In a battle between two ARM chips, the Nvidia Tegra 3 chip was compared to Samsung's Exynos 5250. The Exynos 5250 was 1.7 times faster than the Tegra 3 on single-core performance.
Hewlett-Packard recently launched its Moonshot server, which is based on Intel's low-power Atom server chip. ARM processors from Calxeda and Texas Instruments are expected to be used in future Moonshot systems. Dell has also built prototype ARM servers and is contemplating use of the low-power chips in supercomputers.
The BSC researchers point to weaknesses in ARM designs that may hold up their use in servers. Today's ARM chips are 32-bit designs, meaning the amount of memory they can address is limited. They also lack error correction technologies, have no network off-load chip, and do not use standard I/O interfaces.
ARM has announced a 64-bit design, however, and Calxeda, AMD and AppliedMicro are among the chip makers expected to ship 64-bit ARM chipsets with an array of I/O and networking features.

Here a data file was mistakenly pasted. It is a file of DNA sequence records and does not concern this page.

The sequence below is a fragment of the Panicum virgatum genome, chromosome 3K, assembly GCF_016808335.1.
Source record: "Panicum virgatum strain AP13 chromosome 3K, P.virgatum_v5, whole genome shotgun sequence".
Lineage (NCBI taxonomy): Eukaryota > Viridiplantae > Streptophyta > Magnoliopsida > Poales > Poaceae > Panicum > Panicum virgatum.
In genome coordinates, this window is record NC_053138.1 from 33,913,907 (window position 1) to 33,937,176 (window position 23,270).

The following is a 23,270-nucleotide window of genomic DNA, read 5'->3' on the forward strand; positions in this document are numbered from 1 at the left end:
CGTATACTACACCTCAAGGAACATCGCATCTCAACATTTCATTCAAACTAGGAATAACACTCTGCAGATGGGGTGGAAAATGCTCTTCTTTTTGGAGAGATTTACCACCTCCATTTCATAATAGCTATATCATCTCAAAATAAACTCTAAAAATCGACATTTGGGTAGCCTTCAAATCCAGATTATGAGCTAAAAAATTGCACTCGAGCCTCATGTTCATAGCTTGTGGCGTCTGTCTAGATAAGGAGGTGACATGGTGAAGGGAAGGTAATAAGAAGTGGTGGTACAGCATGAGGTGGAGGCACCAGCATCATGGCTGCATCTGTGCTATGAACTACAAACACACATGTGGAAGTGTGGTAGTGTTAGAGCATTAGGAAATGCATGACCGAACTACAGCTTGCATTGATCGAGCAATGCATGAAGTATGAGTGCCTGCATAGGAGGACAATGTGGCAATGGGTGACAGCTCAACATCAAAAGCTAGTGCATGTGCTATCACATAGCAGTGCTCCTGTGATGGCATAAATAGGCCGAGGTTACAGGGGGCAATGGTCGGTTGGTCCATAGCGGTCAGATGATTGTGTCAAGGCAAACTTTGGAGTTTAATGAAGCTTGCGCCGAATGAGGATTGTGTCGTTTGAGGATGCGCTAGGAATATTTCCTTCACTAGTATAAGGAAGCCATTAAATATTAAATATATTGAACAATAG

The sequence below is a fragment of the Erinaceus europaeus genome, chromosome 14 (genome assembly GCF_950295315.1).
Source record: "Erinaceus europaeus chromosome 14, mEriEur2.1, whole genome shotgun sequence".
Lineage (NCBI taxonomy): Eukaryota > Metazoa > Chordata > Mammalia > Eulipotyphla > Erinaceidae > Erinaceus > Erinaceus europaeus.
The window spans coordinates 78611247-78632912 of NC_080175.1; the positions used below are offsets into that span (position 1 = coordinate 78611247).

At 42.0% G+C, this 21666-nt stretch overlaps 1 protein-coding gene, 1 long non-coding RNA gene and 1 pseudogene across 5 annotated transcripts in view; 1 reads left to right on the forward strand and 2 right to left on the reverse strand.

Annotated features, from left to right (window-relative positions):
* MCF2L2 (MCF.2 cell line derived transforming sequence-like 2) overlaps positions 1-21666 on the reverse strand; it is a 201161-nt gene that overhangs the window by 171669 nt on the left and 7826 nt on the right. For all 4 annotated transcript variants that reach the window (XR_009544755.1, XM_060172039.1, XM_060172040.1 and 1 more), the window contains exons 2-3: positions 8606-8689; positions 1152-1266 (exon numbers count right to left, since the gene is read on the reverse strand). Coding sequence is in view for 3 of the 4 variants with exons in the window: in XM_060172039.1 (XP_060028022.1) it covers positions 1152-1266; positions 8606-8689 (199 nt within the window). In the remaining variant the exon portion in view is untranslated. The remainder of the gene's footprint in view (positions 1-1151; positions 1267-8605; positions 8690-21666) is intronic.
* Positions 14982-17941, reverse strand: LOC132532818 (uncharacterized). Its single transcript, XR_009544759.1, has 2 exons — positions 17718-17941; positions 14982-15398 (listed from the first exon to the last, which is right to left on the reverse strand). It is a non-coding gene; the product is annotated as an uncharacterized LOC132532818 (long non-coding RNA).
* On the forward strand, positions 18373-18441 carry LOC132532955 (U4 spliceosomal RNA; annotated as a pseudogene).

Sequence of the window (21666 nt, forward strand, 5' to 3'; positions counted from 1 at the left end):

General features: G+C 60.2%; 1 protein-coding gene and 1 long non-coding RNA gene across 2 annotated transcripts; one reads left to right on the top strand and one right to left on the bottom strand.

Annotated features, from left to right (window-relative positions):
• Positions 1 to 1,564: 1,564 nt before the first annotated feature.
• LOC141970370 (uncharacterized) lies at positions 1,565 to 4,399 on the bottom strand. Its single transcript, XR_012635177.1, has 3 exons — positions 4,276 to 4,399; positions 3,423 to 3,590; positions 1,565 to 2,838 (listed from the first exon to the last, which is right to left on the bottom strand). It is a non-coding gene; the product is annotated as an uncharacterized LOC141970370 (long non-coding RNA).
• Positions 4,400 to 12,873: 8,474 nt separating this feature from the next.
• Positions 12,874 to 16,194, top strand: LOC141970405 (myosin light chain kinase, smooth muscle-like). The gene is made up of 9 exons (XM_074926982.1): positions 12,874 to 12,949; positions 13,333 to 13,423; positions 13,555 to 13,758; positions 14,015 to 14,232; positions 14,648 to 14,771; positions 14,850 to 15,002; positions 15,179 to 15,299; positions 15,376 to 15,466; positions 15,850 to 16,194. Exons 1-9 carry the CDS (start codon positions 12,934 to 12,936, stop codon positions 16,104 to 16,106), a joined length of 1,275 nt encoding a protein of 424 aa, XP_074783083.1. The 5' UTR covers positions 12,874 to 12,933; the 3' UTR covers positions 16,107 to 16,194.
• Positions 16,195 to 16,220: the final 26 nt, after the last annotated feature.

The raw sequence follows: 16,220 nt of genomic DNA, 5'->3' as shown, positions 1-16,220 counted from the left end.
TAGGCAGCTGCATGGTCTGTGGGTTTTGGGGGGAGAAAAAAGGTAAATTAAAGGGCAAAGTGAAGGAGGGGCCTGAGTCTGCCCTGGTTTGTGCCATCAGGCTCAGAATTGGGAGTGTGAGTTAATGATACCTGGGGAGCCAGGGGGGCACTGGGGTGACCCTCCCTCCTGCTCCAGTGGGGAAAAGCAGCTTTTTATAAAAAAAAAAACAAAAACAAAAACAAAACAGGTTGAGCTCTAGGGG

As the ARM server market evolves, the technical challenges will be resolved, according to the researchers, and increased competition could further drive down prices.
"Mobile processors have qualities that make them interesting for HPC," the researchers wrote, advising readers to "get ready for the change, before it happens."
BSC is also involved in Project Mont-Blanc and the Axle Project, which are efforts to develop supercomputers that combine the processing power of CPUs, graphics processors and other computing resources.